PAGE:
In 1939, the Medical and Chirurgical Faculty urged the State Planning Commission to look into the availability of health care for the poor. The specter of socialized medicine loomed, and physicians were interested in developing an alternative plan. The General Assembly enacted a law in 1945 to provide health services to the indigent and medically indigent of the counties and later extended the plan to Baltimore City. The 1945 law also authorized the Department of Health to operate State-owned hospitals for persons with chronic diseases (Chapter 91, Acts of 1945).
Department of Mental Health. Maryland had assumed some responsibility for the fate of its insane by 1797 when the Maryland Hospital in Baltimore City was established as "a hospital for the relief of indigent sick persons, and for the reception and care of lunatics" (Chapter 102, Acts of 1797). Care and custody of the mentally ill suffered from the prevailing belief that insanity was not curable. Families kept their insane members at home; those who were violent could be locked up in the local jail or almshouse. The legislature perpetually was besieged with petitions for relief, and many private acts authorized a county to levy a minimal amount to support an insane or feeble-minded individual at home. Early in the nineteenth century, the so-called "moral" method for the care of the insane came into vogue, and physicians claimed that early treatment by that method made insanity more curable than most diseases. The Maryland Hospital seems to have used the method. In 1817 the county levy courts were authorized to commit their insane to the Maryland Hospital upon payment by the county of $100 per year (Chapter 78, Acts of 1817). Since it was cheaper to keep the mentally ill chained in the county almshouse with no care at all, probably the most difficult cases, those least susceptible to a cure, were sent to the Maryland Hospital. It became primarily a hospital for the insane in 1838 though it lacked sufficient space.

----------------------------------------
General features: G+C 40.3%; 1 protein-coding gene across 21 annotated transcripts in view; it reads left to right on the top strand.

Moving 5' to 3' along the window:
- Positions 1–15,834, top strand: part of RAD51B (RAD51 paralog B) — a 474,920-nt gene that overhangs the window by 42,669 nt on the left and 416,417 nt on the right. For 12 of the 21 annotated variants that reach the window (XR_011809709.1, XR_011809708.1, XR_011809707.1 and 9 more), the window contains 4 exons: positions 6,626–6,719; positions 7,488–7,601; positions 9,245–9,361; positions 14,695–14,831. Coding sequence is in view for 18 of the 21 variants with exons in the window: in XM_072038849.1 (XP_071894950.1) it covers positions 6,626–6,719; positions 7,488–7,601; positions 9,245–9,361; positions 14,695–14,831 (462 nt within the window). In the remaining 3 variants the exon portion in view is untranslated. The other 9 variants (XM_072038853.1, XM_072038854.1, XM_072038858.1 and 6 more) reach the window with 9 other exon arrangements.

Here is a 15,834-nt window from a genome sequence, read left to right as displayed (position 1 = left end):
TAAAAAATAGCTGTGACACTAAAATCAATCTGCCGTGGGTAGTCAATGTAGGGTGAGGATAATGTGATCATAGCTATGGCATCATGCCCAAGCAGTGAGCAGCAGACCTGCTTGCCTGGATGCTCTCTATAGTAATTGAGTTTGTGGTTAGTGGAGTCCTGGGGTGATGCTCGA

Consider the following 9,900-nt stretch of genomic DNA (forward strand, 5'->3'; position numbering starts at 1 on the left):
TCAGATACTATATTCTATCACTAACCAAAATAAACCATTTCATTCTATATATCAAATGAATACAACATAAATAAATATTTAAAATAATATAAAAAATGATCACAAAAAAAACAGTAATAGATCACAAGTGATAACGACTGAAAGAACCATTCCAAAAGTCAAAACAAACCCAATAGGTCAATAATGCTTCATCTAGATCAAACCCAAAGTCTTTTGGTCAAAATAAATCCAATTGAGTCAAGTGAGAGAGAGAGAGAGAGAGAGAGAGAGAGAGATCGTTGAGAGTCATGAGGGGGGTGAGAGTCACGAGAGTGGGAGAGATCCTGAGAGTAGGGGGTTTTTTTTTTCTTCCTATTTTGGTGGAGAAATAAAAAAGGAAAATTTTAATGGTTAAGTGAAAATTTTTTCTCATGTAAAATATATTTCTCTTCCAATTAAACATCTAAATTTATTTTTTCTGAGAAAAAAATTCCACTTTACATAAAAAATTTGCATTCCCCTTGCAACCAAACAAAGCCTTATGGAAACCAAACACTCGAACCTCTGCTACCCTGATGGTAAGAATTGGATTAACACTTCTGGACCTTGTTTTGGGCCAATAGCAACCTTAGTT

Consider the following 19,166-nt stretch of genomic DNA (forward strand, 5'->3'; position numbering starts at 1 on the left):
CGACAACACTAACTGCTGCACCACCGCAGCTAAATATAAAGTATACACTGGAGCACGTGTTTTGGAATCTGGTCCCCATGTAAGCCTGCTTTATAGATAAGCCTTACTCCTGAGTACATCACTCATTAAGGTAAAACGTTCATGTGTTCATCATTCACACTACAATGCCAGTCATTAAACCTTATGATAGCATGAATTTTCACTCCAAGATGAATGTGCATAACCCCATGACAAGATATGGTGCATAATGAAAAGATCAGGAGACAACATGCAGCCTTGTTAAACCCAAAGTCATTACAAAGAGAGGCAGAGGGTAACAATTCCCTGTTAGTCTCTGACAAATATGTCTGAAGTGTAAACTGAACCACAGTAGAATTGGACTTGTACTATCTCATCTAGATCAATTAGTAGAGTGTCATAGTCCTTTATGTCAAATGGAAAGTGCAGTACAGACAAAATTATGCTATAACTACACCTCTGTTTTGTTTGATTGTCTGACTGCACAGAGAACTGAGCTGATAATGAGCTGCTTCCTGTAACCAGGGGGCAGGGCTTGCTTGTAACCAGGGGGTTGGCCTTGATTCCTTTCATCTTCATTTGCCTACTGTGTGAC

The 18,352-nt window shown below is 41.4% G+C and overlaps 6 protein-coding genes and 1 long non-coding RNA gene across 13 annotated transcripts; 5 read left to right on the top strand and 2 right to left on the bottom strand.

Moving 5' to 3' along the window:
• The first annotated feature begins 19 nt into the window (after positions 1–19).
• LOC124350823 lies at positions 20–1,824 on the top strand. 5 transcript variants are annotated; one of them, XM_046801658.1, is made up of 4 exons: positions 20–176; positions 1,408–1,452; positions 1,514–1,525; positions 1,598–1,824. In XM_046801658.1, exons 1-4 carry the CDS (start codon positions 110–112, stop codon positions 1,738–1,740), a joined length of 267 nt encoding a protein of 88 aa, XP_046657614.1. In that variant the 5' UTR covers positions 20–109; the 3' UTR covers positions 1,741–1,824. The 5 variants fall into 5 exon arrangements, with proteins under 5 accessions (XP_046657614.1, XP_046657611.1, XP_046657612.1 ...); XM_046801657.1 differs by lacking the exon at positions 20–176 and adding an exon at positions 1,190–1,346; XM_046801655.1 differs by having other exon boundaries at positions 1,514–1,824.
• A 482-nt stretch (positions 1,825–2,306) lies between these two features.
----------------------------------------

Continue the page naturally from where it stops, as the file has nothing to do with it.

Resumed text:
Dorothea Dix, outspoken advocate for the mentally ill, pointed out in her 1852 address to the Maryland legislature that the 1850 census showed 946 insane and idiot inhabitants of the State. Of these, 133 were in the Maryland Hospital, 74 in Mount Hope Hospital, 123 in the Baltimore Almshouse, and 8 in the Maryland Penitentiary, leaving 598 either in private homes, county jails, or almshouses. Only those in the Maryland or Mount Hope Hospitals were undergoing curative treatment. The General Assembly did appropriate funds that year for a new hospital for the insane with capacity for 200 to 250 patients (Chapter 302, Acts of 1852), but by 1872 it was still under construction. Even when patients from the old Maryland Hospital were moved into the new hospital, the State needed additional accommodations and in 1894 began the Second Hospital for the Insane of the State of Maryland (Chapter 231, Acts of 1894).
For most of the nineteenth century, feeble-minded, idiotic and alcoholic citizens often shared the fate of the insane, locked in local jails or almshouses. The Board of Directors for the Maryland Inebriate Asylum reported in 1864 that they were still without a building but some inebriated persons were being treated in a lunatic asylum (Maryland Documents A, 1865). In 1883, the Medical and Chirurgical Faculty petitioned the legislature on behalf of the feeble-minded, and, in 1888, the Asylum and Training School for the Feeble-Minded was authorized (Chapter 183, Acts of 1888).